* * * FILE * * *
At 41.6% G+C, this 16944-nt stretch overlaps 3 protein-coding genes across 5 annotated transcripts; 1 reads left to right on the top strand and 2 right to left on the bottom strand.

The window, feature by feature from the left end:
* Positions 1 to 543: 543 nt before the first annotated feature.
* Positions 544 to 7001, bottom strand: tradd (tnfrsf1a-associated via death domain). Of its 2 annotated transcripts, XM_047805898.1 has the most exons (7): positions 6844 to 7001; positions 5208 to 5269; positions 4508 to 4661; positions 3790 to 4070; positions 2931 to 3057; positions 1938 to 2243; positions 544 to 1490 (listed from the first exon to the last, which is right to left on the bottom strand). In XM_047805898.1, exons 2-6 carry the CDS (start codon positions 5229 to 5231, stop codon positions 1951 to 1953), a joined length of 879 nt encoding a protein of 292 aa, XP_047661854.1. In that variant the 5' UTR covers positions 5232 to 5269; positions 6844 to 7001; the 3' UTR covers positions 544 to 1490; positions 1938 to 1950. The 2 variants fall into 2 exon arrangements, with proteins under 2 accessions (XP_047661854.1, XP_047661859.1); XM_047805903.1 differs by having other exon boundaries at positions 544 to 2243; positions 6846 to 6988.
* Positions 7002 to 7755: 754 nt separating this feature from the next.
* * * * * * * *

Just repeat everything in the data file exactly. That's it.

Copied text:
At 41.6% G+C, this 16944-nt stretch overlaps 3 protein-coding genes across 5 annotated transcripts; 1 reads left to right on the top strand and 2 right to left on the bottom strand.

The window, feature by feature from the left end:
* Positions 1 to 543: 543 nt before the first annotated feature.
* Positions 544 to 7001, bottom strand: tradd (tnfrsf1a-associated via death domain). Of its 2 annotated transcripts, XM_047805898.1 has the most exons (7): positions 6844 to 7001; positions 5208 to 5269; positions 4508 to 4661; positions 3790 to 4070; positions 2931 to 3057; positions 1938 to 2243; positions 544 to 1490 (listed from the first exon to the last, which is right to left on the bottom strand). In XM_047805898.1, exons 2-6 carry the CDS (start codon positions 5229 to 5231, stop codon positions 1951 to 1953), a joined length of 879 nt encoding a protein of 292 aa, XP_047661854.1. In that variant the 5' UTR covers positions 5232 to 5269; positions 6844 to 7001; the 3' UTR covers positions 544 to 1490; positions 1938 to 1950. The 2 variants fall into 2 exon arrangements, with proteins under 2 accessions (XP_047661854.1, XP_047661859.1); XM_047805903.1 differs by having other exon boundaries at positions 544 to 2243; positions 6846 to 6988.
* Positions 7002 to 7755: 754 nt separating this feature from the next.